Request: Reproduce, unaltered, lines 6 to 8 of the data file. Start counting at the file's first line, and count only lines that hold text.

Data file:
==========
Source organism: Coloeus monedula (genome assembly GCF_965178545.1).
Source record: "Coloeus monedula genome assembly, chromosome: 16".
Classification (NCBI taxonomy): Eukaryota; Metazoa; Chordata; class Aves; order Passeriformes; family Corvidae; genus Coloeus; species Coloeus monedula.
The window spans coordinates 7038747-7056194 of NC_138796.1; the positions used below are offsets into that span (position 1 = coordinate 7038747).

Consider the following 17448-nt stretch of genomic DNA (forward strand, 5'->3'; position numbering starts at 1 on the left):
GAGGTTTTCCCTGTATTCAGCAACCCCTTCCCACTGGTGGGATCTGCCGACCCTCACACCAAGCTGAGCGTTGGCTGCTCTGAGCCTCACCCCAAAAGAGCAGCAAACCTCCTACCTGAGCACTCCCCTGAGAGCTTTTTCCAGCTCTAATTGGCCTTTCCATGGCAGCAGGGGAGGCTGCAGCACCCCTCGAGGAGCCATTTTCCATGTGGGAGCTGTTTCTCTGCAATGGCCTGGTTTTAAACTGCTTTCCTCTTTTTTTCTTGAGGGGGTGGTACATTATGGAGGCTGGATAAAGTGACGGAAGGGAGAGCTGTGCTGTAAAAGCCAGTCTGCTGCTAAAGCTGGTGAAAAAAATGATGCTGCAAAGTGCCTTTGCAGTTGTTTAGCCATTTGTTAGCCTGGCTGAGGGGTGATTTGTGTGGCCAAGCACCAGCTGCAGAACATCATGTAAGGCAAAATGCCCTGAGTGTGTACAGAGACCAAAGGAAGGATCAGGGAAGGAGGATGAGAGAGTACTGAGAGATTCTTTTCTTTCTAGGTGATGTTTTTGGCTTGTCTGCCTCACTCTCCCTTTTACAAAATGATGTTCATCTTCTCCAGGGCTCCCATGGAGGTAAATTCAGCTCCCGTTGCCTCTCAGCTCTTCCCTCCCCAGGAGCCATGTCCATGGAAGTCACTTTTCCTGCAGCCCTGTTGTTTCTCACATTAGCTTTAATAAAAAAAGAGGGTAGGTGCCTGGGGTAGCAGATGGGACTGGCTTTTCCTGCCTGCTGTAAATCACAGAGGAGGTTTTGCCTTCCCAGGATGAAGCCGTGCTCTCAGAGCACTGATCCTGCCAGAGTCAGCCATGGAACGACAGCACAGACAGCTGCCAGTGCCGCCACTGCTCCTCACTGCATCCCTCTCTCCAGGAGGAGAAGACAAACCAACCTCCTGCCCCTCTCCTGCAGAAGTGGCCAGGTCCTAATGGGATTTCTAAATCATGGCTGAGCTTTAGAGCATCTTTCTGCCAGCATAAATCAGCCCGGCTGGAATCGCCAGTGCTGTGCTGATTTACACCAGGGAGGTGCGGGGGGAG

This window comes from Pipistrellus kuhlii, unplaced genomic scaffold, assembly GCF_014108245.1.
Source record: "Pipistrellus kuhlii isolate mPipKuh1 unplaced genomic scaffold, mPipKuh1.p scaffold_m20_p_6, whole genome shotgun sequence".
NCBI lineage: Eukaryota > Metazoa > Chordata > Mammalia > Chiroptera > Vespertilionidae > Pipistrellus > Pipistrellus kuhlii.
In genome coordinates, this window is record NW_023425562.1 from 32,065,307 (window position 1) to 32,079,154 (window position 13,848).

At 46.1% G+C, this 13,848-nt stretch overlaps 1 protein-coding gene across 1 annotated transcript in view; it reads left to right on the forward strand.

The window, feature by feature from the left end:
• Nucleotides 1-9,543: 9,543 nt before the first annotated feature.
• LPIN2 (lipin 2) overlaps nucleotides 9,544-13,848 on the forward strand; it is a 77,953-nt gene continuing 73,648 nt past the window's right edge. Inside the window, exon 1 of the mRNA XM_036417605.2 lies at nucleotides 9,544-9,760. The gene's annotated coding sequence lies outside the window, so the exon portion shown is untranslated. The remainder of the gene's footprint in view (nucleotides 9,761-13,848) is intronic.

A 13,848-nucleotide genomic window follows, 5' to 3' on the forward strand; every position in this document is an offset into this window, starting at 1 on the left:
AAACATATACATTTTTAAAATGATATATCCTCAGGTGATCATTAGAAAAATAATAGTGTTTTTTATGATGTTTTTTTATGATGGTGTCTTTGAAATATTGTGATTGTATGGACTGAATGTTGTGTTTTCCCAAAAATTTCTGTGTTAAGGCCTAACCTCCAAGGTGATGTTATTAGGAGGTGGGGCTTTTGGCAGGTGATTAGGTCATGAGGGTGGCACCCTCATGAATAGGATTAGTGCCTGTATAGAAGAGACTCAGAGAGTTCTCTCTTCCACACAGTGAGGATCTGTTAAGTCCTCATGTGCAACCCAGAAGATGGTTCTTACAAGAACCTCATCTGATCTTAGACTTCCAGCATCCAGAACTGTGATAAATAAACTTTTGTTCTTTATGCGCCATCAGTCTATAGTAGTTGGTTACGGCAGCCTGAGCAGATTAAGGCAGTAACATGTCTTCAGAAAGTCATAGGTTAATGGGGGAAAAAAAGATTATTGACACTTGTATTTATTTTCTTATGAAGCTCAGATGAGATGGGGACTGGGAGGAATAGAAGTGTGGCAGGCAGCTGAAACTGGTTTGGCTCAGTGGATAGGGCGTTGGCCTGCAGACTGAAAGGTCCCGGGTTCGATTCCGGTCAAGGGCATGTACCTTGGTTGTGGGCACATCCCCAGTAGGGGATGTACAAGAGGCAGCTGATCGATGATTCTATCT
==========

GAGGTTTTCCCTGTATTCAGCAACCCCTTCCCACTGGTGGGATCTGCCGACCCTCACACCAAGCTGAGCGTTGGCTGCTCTGAGCCTCACCCCAAAAGAGCAGCAAACCTCCTACCTGAGCACTCCCCTGAGAGCTTTTTCCAGCTCTAATTGGCCTTTCCATGGCAGCAGGGGAGGCTGCAGCACCCCTCGAGGAGCCATTTTCCATGTGGGAGCTGTTTCTCTGCAATGGCCTGGTTTTAAACTGCTTTCCTCTTTTTTTCTTGAGGGGGTGGTACATTATGGAGGCTGGATAAAGTGACGGAAGGGAGAGCTGTGCTGTAAAAGCCAGTCTGCTGCTAAAGCTGGTGAAAAAAATGATGCTGCAAAGTGCCTTTGCAGTTGTTTAGCCATTTGTTAGCCTGGCTGAGGGGTGATTTGTGTGGCCAAGCACCAGCTGCAGAACATCATGTAAGGCAAAATGCCCTGAGTGTGTACAGAGACCAAAGGAAGGATCAGGGAAGGAGGATGAGAGAGTACTGAGAGATTCTTTTCTTTCTAGGTGATGTTTTTGGCTTGTCTGCCTCACTCTCCCTTTTACAAAATGATGTTCATCTTCTCCAGGGCTCCCATGGAGGTAAATTCAGCTCCCGTTGCCTCTCAGCTCTTCCCTCCCCAGGAGCCATGTCCATGGAAGTCACTTTTCCTGCAGCCCTGTTGTTTCTCACATTAGCTTTAATAAAAAAAGAGGGTAGGTGCCTGGGGTAGCAGATGGGACTGGCTTTTCCTGCCTGCTGTAAATCACAGAGGAGGTTTTGCCTTCCCAGGATGAAGCCGTGCTCTCAGAGCACTGATCCTGCCAGAGTCAGCCATGGAACGACAGCACAGACAGCTGCCAGTGCCGCCACTGCTCCTCACTGCATCCCTCTCTCCAGGAGGAGAAGACAAACCAACCTCCTGCCCCTCTCCTGCAGAAGTGGCCAGGTCCTAATGGGATTTCTAAATCATGGCTGAGCTTTAGAGCATCTTTCTGCCAGCATAAATCAGCCCGGCTGGAATCGCCAGTGCTGTGCTGATTTACACCAGGGAGGTGCGGGGGGAG

This window comes from Pipistrellus kuhlii, unplaced genomic scaffold, assembly GCF_014108245.1.
Source record: "Pipistrellus kuhlii isolate mPipKuh1 unplaced genomic scaffold, mPipKuh1.p scaffold_m20_p_6, whole genome shotgun sequence".